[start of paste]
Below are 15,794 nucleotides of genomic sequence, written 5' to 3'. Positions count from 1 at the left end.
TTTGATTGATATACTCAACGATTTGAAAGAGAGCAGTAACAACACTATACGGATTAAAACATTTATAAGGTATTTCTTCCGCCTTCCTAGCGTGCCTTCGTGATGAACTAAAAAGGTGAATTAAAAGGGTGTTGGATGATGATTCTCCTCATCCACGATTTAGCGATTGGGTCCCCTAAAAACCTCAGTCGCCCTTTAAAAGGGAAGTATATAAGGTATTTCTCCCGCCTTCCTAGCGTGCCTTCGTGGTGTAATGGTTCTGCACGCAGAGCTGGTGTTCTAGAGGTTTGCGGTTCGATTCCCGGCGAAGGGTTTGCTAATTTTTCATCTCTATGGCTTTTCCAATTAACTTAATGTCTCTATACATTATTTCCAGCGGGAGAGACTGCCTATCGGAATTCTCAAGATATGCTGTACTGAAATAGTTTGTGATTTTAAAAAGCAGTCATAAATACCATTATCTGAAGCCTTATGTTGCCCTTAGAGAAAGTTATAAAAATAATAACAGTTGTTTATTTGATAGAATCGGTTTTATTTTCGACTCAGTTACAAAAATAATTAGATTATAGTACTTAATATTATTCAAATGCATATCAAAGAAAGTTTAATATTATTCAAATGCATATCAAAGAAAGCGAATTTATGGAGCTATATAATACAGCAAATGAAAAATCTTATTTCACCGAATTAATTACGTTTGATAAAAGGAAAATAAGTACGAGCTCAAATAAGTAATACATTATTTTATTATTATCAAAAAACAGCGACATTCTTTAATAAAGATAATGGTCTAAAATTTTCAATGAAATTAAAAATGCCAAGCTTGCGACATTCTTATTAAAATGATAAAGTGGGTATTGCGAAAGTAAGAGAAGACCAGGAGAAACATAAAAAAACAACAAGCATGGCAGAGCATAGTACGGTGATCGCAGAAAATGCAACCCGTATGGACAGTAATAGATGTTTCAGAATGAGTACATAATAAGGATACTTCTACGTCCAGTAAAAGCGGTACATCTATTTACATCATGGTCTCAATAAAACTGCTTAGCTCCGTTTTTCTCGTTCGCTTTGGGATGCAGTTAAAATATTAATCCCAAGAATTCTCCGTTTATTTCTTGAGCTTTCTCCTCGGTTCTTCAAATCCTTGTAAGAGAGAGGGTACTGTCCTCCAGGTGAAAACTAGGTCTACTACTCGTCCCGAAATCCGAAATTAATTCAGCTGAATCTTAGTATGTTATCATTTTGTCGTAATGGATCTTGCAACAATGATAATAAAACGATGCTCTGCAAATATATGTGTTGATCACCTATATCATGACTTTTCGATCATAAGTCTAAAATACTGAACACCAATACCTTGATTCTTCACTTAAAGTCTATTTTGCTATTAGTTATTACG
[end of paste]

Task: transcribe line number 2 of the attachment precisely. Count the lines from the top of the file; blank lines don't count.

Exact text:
TTTGATTGATATACTCAACGATTTGAAAGAGAGCAGTAACAACACTATACGGATTAAAACATTTATAAGGTATTTCTTCCGCCTTCCTAGCGTGCCTTCGTGATGAACTAAAAAGGTGAATTAAAAGGGTGTTGGATGATGATTCTCCTCATCCACGATTTAGCGATTGGGTCCCCTAAAAACCTCAGTCGCCCTTTAAAAGGGAAGTATATAAGGTATTTCTCCCGCCTTCCTAGCGTGCCTTCGTGGTGTAATGGTTCTGCACGCAGAGCTGGTGTTCTAGAGGTTTGCGGTTCGATTCCCGGCGAAGGGTTTGCTAATTTTTCATCTCTATGGCTTTTCCAATTAACTTAATGTCTCTATACATTATTTCCAGCGGGAGAGACTGCCTATCGGAATTCTCAAGATATGCTGTACTGAAATAGTTTGTGATTTTAAAAAGCAGTCATAAATACCATTATCTGAAGCCTTATGTTGCCCTTAGAGAAAGTTATAAAAATAATAACAGTTGTTTATTTGATAGAATCGGTTTTATTTTCGACTCAGTTACAAAAATAATTAGATTATAGTACTTAATATTATTCAAATGCATATCAAAGAAAGTTTAATATTATTCAAATGCATATCAAAGAAAGCGAATTTATGGAGCTATATAATACAGCAAATGAAAAATCTTATTTCACCGAATTAATTACGTTTGATAAAAGGAAAATAAGTACGAGCTCAAATAAGTAATACATTATTTTATTATTATCAAAAAACAGCGACATTCTTTAATAAAGATAATGGTCTAAAATTTTCAATGAAATTAAAAATGCCAAGCTTGCGACATTCTTATTAAAATGATAAAGTGGGTATTGCGAAAGTAAGAGAAGACCAGGAGAAACATAAAAAAACAACAAGCATGGCAGAGCATAGTACGGTGATCGCAGAAAATGCAACCCGTATGGACAGTAATAGATGTTTCAGAATGAGTACATAATAAGGATACTTCTACGTCCAGTAAAAGCGGTACATCTATTTACATCATGGTCTCAATAAAACTGCTTAGCTCCGTTTTTCTCGTTCGCTTTGGGATGCAGTTAAAATATTAATCCCAAGAATTCTCCGTTTATTTCTTGAGCTTTCTCCTCGGTTCTTCAAATCCTTGTAAGAGAGAGGGTACTGTCCTCCAGGTGAAAACTAGGTCTACTACTCGTCCCGAAATCCGAAATTAATTCAGCTGAATCTTAGTATGTTATCATTTTGTCGTAATGGATCTTGCAACAATGATAATAAAACGATGCTCTGCAAATATATGTGTTGATCACCTATATCATGACTTTTCGATCATAAGTCTAAAATACTGAACACCAATACCTTGATTCTTCACTTAAAGTCTATTTTGCTATTAGTTATTACG